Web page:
Книга: Embedded Linux Primer: A Practical, Real-World Approach

7.2.1. DRAM Controller

7.2.1. DRAM Controller

DRAM chips cannot be directly read from or written to like other microprocessor bus resources. They require specialized hardware controllers to enable read and write cycles. To further complicate matters, DRAM must be constantly refreshed or the data contained within will be lost. Refresh is accomplished by sequentially reading each location in DRAM in a systematic manner and within the timing specifications set forth by the DRAM manufacturer. Modern DRAM chips support many modes of operation, such as burst mode and dual data rate for high-performance applications. It is the DRAM controller's responsibility to configure DRAM, keep it refreshed within the manufacturer's timing specifications, and respond to the various read and write commands from the processor.

Setting up a DRAM controller is the source of much frustration for the newcomer to embedded development. It requires detailed knowledge of DRAM architecture, the controller itself, the specific DRAM chips being used, and the overall hardware design. Though this is beyond the scope of this book, the interested reader can learn more about this important concept by referring to the references at the end of this chapter. Appendix D, "SDRAM Interface Considerations," provides more background on this important topic.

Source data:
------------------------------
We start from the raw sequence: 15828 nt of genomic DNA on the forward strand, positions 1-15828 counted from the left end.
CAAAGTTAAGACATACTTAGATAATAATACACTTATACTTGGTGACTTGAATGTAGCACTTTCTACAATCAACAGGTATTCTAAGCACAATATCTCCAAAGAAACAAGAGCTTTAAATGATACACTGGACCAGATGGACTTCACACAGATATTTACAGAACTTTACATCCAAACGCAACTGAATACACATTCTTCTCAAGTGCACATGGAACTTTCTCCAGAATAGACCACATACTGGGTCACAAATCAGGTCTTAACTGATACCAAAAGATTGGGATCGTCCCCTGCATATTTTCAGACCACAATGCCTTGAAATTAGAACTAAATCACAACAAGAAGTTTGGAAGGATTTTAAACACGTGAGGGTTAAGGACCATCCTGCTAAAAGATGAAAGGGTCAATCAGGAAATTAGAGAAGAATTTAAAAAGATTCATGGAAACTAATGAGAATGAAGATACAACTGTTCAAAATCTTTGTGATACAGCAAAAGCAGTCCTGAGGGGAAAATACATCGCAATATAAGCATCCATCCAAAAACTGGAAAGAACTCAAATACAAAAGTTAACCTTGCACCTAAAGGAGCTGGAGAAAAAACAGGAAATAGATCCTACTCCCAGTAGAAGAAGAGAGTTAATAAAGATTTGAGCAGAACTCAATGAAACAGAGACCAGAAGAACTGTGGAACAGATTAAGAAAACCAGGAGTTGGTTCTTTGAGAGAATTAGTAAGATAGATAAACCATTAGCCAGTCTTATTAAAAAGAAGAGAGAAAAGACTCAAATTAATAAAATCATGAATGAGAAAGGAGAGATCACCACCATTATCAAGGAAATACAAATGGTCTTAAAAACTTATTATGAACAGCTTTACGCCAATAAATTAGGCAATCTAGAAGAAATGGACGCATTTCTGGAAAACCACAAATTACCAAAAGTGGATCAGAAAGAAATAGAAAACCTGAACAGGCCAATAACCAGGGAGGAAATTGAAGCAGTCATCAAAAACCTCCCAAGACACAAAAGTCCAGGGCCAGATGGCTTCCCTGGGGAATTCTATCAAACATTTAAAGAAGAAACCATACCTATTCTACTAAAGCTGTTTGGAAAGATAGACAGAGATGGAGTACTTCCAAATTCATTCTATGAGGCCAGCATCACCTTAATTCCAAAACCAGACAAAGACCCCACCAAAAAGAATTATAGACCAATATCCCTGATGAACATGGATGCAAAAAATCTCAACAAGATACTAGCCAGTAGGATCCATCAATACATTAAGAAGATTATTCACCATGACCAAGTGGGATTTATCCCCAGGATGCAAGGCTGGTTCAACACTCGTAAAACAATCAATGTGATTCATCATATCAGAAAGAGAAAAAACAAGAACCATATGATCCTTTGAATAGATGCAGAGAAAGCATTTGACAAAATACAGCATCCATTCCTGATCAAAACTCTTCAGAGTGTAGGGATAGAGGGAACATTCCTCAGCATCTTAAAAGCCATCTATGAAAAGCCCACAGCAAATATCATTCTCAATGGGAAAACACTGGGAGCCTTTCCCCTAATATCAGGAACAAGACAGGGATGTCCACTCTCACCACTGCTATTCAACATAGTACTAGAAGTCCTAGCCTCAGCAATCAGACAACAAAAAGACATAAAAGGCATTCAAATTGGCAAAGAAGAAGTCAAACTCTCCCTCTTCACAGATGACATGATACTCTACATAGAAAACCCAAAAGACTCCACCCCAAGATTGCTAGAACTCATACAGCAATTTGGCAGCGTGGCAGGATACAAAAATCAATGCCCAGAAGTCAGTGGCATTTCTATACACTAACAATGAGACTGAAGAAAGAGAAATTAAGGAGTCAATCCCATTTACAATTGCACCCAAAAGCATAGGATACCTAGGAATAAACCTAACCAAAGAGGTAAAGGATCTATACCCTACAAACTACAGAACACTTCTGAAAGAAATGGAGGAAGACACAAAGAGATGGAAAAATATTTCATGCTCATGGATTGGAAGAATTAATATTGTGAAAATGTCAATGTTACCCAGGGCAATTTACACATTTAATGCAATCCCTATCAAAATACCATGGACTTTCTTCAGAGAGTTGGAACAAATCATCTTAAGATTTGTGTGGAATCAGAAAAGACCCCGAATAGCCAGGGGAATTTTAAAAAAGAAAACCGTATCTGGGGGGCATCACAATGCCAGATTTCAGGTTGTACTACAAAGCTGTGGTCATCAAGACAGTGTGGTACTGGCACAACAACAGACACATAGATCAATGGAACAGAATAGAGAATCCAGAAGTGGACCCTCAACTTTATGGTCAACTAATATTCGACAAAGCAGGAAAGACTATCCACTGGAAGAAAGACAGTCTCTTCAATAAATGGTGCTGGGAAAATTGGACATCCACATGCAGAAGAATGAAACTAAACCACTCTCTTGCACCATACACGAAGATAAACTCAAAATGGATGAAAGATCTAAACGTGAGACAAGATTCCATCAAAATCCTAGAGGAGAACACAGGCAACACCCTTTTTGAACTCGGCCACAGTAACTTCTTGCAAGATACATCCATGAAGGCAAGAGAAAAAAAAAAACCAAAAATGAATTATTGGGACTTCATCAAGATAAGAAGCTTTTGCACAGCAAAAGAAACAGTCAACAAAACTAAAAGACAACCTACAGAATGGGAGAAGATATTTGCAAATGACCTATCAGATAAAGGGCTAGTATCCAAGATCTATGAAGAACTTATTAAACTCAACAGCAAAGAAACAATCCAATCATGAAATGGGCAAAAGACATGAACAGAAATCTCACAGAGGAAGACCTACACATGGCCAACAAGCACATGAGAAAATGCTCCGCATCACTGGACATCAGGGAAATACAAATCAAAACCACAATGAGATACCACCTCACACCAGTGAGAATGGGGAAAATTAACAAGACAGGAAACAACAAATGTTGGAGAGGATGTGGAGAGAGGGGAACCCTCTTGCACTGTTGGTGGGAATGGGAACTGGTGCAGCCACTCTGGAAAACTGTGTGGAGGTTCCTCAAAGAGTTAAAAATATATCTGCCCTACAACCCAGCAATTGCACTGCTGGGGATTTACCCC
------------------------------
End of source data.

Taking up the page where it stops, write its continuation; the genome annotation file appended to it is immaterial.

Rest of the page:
Very little can happen in an embedded system until the DRAM controller and DRAM itself have been properly initialized. One of the first things a bootloader must do is to enable the memory subsystem. After it is initialized, memory can be used as a resource. In fact, one of the first actions many bootloaders perform after memory initialization is to copy themselves into DRAM for faster execution.

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